BOGOTA (Reuters) - Colombia’s now-demobilized FARC rebel group said on Friday that its assets, earmarked for victim compensation, total $324 million, plus hundreds of kilograms of gold, and rejected government accusations it has failed to list all its possessions.
FARC included footwear and orange juicers in the list of assets it will hand over, drawing ire from officials who maintain the guerrillas have extensive criminal wealth and sparking the government to create a special verification commission to look into the list.
The Revolutionary Armed Forces of Colombia (FARC) agreed under a 2016 peace deal with the government to hand over all funds and property to pay reparations to victims of forced disappearance, rape, displacement, kidnapping and land mines.
The group has for decades extorted landowners and business people, earned ransoms from hostage taking and sold coca, the base ingredient in cocaine, to drug traffickers.
The real estate, cash in multiple currencies, equipment and other assets listed total 963.2 billion pesos ($324.4 million), FARC leaders told reporters on Friday.
The attorney general and the justice, interior and post-conflict ministers all criticized the list on Thursday, saying it made a mockery of victims and included many items with little to no monetary value.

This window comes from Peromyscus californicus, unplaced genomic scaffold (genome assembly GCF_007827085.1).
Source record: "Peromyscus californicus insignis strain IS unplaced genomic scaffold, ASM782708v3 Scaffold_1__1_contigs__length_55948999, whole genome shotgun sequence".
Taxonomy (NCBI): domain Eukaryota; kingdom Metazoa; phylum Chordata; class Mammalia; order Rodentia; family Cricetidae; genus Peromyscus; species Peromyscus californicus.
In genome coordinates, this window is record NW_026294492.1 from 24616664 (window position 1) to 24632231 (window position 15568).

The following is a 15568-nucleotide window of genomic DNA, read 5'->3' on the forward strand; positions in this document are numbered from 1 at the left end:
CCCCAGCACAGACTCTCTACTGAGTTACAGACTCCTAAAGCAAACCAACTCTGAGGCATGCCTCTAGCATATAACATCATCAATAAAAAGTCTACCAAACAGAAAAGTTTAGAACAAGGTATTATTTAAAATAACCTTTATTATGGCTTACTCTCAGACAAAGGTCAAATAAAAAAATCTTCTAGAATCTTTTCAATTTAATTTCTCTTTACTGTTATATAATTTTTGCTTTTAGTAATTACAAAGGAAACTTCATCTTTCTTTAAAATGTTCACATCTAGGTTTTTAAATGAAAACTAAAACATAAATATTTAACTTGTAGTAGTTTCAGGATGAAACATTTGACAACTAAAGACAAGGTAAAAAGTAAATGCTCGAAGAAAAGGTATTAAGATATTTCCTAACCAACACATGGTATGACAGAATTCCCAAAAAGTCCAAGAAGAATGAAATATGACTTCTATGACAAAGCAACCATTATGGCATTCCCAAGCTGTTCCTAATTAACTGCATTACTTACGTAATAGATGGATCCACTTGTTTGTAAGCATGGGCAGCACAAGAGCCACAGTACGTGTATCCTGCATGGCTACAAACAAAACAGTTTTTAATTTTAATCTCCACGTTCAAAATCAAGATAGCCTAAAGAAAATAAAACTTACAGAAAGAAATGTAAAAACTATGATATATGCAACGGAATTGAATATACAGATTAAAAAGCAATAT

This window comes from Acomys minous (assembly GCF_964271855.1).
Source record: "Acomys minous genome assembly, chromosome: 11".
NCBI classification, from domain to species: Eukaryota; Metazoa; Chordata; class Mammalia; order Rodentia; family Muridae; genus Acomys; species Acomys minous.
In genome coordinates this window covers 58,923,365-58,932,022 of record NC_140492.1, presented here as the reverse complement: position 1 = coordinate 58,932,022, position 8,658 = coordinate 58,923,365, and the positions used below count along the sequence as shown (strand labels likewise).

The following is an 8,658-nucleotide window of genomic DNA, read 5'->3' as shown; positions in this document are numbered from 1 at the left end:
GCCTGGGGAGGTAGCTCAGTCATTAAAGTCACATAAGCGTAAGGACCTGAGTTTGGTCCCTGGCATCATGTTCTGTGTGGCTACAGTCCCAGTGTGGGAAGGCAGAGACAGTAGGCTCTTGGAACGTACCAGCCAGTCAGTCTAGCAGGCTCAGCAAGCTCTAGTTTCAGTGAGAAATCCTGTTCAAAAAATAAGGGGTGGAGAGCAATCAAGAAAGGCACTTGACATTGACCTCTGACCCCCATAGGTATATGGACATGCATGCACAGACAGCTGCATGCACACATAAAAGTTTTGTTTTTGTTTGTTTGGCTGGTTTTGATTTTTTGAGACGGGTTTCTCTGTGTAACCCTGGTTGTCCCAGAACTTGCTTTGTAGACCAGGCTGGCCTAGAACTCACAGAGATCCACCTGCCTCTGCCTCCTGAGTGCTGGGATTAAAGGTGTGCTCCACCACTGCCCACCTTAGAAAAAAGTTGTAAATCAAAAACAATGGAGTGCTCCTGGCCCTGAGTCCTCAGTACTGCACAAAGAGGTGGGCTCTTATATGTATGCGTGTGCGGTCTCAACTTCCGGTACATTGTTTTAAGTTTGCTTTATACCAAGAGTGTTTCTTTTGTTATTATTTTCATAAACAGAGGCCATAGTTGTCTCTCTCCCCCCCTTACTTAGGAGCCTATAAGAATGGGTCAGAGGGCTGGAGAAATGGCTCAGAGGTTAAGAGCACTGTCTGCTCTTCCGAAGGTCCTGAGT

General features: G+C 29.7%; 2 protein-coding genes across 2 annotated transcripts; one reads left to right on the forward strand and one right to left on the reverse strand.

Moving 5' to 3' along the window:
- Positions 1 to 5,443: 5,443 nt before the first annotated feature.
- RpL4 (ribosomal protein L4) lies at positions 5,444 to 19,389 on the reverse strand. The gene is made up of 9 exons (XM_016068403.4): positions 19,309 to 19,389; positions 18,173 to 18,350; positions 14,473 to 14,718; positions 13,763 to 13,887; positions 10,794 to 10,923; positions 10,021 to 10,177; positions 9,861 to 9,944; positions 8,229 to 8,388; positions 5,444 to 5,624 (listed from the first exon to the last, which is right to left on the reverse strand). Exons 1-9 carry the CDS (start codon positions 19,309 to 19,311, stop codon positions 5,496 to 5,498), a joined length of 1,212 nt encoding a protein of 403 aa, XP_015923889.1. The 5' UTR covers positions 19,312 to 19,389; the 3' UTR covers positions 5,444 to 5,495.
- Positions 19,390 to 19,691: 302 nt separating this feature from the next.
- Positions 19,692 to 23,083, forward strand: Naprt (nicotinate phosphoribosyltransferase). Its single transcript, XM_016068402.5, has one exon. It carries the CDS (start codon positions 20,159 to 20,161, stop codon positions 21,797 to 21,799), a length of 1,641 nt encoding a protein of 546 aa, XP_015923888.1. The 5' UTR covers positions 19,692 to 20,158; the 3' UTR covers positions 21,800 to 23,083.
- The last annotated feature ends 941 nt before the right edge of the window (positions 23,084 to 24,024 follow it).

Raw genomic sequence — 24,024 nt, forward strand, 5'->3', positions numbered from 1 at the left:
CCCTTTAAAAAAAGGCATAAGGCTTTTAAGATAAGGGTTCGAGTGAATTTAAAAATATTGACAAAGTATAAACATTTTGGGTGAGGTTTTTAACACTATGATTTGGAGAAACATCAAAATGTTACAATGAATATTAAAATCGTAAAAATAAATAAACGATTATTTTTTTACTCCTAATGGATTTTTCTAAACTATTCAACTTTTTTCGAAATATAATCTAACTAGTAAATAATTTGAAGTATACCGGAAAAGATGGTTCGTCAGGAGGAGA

“With the inventory of assets and funds the FARC has continued to strictly comply with what we agreed,” rebel secretariat member Pastor Alape said, adding the list was difficult to compile because guerrilla assets were not centralized and many records, where they had existed, were destroyed in fighting.
“We took the decision to accept as ours assets identified by the state, principally by the attorney general, that are not in our inventory, because we ourselves lack information about them,” Alape added.
The list includes nearly 600 horses, 327.5 kilograms of gold and 196 billion pesos the FARC says it spent on road construction.
Colombian officials have previously accused the FARC of possessing large amounts of cash, as well as ranches, businesses and luxury homes, including some located abroad. Alape denied the group has any foreign assets.
The rebels finished handing over more than 8,000 weapons to the U.N., which oversaw their demobilization, earlier this month. On Sunday the group will kick off a conference that looks set to cement its transition into a political party.
Reporting by Julia Symmes Cobb; Editing by Helen Murphy and Phil Berlowitz